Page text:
Every protagonist has a motive. Without a motive, the protagonist would be perfectly happy sitting on the couch at home eating potato chips and watching TV. A skilled novelist knows she has to do something to shake things up in the protagonist's life. We have to upset Ms. Protagonist's balance of happiness so she crosses the "adventure threshold" to get her comfortable stability back. Here's where Tension-Building Technique #3 comes into play. It's what Donald Maass in his excellent Writing the Breakout Novel Workbook refers to as "raising the stakes."
Raising the stakes happens every time you introduce a situation that makes it more important for your protagonist to restore balance to her life.
Suppose Katie's brother has just been murdered, and her Type A personality won't let her rest until the killer is brought to justice. The police have written off Bill's death as a suicide, but Katie knows Bill better than that and decides to look for his murderer on her own. In the meantime, however, new evidence arrives, implicating Katie in the crime.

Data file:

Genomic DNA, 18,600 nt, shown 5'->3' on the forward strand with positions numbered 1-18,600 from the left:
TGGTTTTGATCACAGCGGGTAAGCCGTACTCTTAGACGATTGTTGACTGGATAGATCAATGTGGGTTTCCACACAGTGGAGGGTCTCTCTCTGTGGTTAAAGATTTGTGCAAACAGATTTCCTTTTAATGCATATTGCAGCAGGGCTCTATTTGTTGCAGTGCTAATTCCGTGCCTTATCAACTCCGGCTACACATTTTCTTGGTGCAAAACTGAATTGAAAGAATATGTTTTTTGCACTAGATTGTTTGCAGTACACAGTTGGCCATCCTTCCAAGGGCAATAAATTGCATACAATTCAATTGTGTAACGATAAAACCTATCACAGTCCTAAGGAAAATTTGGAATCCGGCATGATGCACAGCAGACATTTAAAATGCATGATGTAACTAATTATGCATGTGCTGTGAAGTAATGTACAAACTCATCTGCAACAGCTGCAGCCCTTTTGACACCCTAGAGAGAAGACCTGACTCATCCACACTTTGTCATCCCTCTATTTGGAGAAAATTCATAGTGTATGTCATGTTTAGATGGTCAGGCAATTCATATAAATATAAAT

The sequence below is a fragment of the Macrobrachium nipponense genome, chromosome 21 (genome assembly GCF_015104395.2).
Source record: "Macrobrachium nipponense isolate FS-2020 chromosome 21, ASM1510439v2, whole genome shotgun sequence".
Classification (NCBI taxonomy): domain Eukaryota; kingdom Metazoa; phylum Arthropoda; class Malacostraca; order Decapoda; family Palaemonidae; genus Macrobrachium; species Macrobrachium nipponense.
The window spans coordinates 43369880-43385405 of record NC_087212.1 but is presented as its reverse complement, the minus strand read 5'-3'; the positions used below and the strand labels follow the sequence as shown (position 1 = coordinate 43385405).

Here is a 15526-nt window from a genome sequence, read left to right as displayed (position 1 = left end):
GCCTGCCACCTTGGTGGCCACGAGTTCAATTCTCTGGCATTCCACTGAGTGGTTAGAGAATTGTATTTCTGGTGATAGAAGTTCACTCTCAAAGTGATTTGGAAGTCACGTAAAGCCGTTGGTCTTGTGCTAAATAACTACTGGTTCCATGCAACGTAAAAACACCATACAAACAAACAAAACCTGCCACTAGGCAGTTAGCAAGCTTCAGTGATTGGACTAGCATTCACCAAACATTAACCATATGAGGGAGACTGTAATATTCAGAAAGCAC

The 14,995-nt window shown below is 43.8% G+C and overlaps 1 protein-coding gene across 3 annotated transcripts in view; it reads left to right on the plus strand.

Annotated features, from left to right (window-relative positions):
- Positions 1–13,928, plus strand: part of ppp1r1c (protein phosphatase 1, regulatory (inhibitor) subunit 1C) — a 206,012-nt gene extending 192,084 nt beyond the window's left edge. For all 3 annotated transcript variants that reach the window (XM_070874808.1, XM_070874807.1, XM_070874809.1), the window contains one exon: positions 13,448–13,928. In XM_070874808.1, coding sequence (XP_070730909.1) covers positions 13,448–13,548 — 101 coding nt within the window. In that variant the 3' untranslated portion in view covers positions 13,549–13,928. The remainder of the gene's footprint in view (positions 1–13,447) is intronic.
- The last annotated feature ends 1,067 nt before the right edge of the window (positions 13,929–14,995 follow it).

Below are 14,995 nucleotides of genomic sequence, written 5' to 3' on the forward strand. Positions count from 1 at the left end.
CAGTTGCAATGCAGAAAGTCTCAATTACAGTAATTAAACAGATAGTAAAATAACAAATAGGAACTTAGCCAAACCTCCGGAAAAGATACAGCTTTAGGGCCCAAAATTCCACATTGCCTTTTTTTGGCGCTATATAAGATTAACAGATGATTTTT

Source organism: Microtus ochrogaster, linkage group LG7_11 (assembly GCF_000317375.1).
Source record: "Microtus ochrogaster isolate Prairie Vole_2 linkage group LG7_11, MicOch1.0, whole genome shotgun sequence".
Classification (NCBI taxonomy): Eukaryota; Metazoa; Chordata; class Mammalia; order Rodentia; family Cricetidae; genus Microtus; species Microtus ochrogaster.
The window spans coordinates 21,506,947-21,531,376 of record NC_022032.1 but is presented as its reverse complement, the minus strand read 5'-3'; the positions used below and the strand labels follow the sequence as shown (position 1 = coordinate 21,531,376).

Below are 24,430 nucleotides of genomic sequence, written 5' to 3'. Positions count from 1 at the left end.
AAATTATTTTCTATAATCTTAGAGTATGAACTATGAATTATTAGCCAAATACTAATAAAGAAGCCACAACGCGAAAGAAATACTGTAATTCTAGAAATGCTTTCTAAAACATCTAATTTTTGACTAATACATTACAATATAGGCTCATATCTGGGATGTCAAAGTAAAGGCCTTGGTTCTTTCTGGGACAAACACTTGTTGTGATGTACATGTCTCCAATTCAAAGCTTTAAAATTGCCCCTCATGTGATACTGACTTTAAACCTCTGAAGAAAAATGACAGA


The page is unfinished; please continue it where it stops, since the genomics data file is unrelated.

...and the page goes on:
How important has it now become for Katie to solve the crime? The stakes have now been raised. But wait a second! While Katie is evading the police and getting ever closer to discovering the real killer's identity, Mr. Murderer now discovers what she's up to and decides to finish her off.
What started out as an emotional tragedy has now ballooned into a life or death situation. Mix in a lot of unanswered questions and a few chapter-ending cliffhangers, and you might just have your readers hooked.
I like to use a "rotating story" to give my students hands on practice with raising the stakes. Each student creates a character, a motive, and a goal which she then hands off to a second student. Student #2 looks at the character's goal and decides what would make it twice as important for the character to accomplish it. Now the story moves off to Student #3 who must triple the importance of achieving the goal.
For an in-depth look at how to master this and other tension-building techniques, I recommend Donald Maass's book. It's a valuable resource for any writing teacher or author and provides multiple examples of tension at work.
Speaking of motives and goals, check back next week to see how these elements can be used to heighten a story's tension.